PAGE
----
Flossmoor’s yearly road resurfacing program is complete and the village is preparing to buy road salt to make winter driving less treacherous.
But, as the state budget impasse continues, revenues that fund those expenditures will soon be nearly depleted.
Flossmoor and other municipalities across Illinois rely on state Motor Fuel Taxes (MFT) to pay for road repairs, new sidewalks, salt and other street projects. The state continues to collect 19 cents from every gallon of gas sold in Illinois but has not passed those revenues on to cities and villages for nearly three months.
Illinois still has no budget as the stalemate between Republican Gov. Bruce Rauner and Democratic lawmakers is about to enter its sixth month. The state comptroller, appointed by Rauner, says Illinois is running out of money and increasingly refuses to release funds that have been collected – like MFT – to the municipalities that should be receiving the revenues.
Flossmoor Finance Director Scott Bordui said this week that the village has not received MFT revenues since July. In the past, Flossmoor received between $20,000 and $25,000 each month from the gas taxes, he said.
“Number One, there is not enough money for the state to pay its bills,” Bordui said. “Number Two, there is no budget.” He also said the state is about a month behind in its distribution of income tax revenues to municipalities.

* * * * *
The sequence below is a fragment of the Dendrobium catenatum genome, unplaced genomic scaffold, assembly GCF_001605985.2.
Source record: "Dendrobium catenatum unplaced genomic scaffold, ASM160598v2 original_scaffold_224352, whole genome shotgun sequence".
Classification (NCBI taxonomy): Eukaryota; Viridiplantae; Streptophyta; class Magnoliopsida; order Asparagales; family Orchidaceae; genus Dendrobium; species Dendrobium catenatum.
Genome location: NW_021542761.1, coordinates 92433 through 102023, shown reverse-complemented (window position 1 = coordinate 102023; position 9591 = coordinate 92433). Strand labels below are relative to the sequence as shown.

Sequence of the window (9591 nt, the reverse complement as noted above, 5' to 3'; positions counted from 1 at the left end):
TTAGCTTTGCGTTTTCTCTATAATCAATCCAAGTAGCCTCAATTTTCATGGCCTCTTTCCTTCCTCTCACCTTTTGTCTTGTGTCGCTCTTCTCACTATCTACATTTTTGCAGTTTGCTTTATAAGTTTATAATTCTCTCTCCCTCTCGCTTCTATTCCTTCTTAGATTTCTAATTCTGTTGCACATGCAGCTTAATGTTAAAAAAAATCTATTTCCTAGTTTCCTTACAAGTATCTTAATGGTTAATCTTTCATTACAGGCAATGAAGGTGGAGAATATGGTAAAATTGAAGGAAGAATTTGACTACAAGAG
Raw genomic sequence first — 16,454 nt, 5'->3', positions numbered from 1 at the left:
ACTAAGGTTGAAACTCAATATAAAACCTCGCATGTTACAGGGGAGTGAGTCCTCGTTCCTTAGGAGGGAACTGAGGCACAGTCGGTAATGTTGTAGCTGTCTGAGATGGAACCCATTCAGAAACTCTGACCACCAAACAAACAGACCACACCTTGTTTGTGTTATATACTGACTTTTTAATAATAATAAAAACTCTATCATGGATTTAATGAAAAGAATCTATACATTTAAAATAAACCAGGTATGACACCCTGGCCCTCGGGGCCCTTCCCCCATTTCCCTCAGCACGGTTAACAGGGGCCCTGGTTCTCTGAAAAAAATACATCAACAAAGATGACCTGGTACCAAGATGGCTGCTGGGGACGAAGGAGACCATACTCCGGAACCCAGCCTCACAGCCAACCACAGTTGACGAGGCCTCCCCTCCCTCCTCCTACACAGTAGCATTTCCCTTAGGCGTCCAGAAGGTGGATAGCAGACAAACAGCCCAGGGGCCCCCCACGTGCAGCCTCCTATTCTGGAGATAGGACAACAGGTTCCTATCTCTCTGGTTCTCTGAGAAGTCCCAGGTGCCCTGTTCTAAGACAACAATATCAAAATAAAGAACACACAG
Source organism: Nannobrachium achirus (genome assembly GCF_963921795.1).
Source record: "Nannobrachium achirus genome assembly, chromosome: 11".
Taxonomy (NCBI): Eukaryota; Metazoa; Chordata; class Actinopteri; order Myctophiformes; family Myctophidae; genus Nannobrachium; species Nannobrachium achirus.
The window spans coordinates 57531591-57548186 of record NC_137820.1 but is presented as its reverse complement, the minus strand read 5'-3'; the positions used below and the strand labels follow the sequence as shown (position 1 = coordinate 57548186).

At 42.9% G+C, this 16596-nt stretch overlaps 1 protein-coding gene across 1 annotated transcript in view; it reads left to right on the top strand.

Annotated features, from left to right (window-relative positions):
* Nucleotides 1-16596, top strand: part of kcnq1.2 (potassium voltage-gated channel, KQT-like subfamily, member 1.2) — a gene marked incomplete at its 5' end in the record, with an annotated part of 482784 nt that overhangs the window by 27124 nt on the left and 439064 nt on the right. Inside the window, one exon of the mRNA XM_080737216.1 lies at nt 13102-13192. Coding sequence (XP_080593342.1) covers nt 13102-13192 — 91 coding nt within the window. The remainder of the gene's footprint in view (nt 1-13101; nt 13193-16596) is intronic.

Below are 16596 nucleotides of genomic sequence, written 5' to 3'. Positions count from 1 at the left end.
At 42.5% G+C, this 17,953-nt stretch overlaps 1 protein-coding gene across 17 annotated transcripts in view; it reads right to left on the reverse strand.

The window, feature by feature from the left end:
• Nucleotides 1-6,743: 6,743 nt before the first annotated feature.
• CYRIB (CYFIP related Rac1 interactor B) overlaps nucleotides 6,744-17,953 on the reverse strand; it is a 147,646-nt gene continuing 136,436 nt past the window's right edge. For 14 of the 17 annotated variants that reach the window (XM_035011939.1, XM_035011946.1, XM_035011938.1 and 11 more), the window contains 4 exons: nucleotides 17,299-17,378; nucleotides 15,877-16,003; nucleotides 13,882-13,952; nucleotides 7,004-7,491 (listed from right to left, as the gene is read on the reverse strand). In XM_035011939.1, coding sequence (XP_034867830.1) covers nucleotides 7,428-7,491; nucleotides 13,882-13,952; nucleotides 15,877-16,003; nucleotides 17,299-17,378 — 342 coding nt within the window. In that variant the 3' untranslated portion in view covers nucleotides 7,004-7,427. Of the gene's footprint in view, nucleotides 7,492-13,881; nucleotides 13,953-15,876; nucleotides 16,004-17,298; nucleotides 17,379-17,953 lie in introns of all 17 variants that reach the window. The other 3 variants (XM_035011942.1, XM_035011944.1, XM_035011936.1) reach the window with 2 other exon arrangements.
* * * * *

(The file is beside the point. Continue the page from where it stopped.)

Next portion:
Flossmoor’s annual street resurfacing program is a relatively modest affair that targets the local byways that have been determined to be in the worst shape. Nine streets were resurfaced this summer – a total of 1.34 miles – at a cost of $265,000. Bordui said Gallagher Asphalt of Thornton will be paid for the work after it submits its invoice to the village next month.
This year’s road salt purchase will cost about $50,000, which is actually lower than expected.
Village Manager Bridget Wachtel said there is currently a balance of about $390,000 in Flossmoor’s MFT fund. She said the MFT fund also pays for smaller projects, such as street striping, but that the road resurfacing and salt are always the two biggest expenses.
Village officials are keeping a close eye on the MFT fund as the state continues to withhold payments, Wachtel said.
“Yes, the cash flow is a concern and the more time that goes by, it is an increasing concern,” she said. “We are watching the situation closely.”
After Flossmoor pays for the salt and street resurfacing, the MFT fund could be close to depletion within a few months if the budget impasse continues, Bordui said.
Still, he said, the withholding of the MFT money is probably not a long-term problem and should be resolved once Rauner and the General Assembly come to terms over the budget.
“It’s not a question of whether we receive the money,” he said. “It is a question of when we receive it.”